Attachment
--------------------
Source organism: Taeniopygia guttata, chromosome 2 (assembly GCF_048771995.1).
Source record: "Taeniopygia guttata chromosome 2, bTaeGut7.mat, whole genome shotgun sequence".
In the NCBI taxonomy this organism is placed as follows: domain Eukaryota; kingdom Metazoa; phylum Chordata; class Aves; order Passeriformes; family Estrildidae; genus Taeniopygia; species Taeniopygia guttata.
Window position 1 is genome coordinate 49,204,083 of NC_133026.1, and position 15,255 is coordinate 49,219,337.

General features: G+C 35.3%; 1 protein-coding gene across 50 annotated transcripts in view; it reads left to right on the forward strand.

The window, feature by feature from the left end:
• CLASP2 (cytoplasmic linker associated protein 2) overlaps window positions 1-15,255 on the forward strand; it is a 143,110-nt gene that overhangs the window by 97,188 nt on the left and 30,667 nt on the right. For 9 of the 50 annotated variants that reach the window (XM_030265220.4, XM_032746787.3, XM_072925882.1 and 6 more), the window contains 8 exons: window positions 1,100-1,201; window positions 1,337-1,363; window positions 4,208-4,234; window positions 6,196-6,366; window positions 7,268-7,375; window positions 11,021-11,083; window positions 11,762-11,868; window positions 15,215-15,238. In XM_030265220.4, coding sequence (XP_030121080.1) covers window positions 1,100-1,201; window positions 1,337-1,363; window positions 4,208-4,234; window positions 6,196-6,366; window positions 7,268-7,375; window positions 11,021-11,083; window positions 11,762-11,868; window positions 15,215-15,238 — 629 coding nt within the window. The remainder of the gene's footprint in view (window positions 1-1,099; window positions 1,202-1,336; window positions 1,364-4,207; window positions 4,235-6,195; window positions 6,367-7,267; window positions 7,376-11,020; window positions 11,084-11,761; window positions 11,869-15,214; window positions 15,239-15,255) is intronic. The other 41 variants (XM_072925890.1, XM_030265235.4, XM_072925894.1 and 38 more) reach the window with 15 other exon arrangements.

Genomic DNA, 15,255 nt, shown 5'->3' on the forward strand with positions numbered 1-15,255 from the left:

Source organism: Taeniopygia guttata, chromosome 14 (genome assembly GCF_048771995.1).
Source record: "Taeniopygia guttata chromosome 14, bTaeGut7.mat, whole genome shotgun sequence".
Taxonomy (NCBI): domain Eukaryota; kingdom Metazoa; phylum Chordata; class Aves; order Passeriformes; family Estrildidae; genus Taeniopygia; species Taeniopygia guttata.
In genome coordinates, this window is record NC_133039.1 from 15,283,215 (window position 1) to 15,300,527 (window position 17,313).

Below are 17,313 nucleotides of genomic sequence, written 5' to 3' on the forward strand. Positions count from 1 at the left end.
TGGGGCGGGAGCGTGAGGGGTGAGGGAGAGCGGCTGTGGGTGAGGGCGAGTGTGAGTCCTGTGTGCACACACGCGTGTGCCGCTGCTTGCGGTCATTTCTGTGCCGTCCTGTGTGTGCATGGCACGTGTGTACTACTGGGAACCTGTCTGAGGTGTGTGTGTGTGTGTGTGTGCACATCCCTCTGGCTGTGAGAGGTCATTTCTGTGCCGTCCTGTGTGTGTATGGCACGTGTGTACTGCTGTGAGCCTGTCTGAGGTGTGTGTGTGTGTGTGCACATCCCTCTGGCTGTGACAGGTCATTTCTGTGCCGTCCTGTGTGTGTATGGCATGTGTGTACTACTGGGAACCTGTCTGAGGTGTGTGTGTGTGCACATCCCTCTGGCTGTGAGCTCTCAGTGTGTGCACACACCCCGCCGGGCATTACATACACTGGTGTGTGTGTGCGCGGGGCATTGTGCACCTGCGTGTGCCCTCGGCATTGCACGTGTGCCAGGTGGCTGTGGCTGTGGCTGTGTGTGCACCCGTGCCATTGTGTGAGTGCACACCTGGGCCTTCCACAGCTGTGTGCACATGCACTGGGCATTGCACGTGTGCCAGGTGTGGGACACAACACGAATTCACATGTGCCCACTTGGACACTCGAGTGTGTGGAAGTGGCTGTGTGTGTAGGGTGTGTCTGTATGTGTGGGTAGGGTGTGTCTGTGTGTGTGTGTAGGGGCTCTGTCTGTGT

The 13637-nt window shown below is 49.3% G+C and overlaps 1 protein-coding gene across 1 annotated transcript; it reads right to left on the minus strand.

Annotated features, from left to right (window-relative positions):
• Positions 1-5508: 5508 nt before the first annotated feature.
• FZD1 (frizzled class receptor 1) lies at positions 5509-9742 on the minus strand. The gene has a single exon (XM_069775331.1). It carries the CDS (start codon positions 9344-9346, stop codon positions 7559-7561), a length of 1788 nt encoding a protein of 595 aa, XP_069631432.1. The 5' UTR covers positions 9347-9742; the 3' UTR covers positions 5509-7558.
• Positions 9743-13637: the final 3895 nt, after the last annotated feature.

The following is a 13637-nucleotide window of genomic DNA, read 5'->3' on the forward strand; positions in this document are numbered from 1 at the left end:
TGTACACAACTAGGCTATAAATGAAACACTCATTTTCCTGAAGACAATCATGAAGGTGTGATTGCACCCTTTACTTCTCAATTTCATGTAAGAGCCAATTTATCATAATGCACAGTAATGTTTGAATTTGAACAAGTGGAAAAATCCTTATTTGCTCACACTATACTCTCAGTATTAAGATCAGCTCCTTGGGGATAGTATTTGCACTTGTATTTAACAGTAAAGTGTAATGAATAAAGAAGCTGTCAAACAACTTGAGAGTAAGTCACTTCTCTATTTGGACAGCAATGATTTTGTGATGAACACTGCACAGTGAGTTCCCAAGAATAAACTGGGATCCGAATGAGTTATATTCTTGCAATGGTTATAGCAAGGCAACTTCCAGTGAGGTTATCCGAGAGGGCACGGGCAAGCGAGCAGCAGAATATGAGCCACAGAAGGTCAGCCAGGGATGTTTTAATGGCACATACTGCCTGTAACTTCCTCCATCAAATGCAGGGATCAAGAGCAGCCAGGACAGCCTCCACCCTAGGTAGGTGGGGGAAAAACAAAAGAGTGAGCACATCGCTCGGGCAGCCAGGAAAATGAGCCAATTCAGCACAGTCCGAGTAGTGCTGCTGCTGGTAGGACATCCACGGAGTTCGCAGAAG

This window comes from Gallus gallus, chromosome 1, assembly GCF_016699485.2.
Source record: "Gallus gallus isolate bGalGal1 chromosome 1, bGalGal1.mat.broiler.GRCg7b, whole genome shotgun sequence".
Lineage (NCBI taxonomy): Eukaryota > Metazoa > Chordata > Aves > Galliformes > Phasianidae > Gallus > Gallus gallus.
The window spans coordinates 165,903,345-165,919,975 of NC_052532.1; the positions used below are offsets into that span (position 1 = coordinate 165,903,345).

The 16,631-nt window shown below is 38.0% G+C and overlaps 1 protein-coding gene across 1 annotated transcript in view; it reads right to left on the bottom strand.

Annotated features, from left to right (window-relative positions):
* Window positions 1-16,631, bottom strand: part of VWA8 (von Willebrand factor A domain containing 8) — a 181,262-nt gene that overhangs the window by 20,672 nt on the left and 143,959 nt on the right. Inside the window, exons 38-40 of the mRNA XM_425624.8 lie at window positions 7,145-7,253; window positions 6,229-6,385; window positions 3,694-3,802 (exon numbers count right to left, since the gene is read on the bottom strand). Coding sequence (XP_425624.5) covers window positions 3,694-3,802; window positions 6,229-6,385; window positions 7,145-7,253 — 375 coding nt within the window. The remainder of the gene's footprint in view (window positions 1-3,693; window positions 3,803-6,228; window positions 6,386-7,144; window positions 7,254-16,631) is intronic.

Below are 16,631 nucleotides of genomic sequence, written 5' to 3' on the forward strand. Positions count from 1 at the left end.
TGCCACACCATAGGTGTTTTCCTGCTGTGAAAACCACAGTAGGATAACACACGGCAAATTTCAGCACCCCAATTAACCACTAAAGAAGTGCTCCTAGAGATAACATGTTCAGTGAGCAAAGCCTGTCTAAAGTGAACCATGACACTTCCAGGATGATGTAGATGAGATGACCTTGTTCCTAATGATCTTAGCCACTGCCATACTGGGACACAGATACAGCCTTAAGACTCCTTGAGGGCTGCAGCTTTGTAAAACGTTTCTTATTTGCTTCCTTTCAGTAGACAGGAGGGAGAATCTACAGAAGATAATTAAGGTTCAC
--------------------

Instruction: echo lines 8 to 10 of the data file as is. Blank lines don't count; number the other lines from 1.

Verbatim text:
Genomic DNA, 15,255 nt, shown 5'->3' on the forward strand with positions numbered 1-15,255 from the left:

Source organism: Taeniopygia guttata, chromosome 14 (genome assembly GCF_048771995.1).
Source record: "Taeniopygia guttata chromosome 14, bTaeGut7.mat, whole genome shotgun sequence".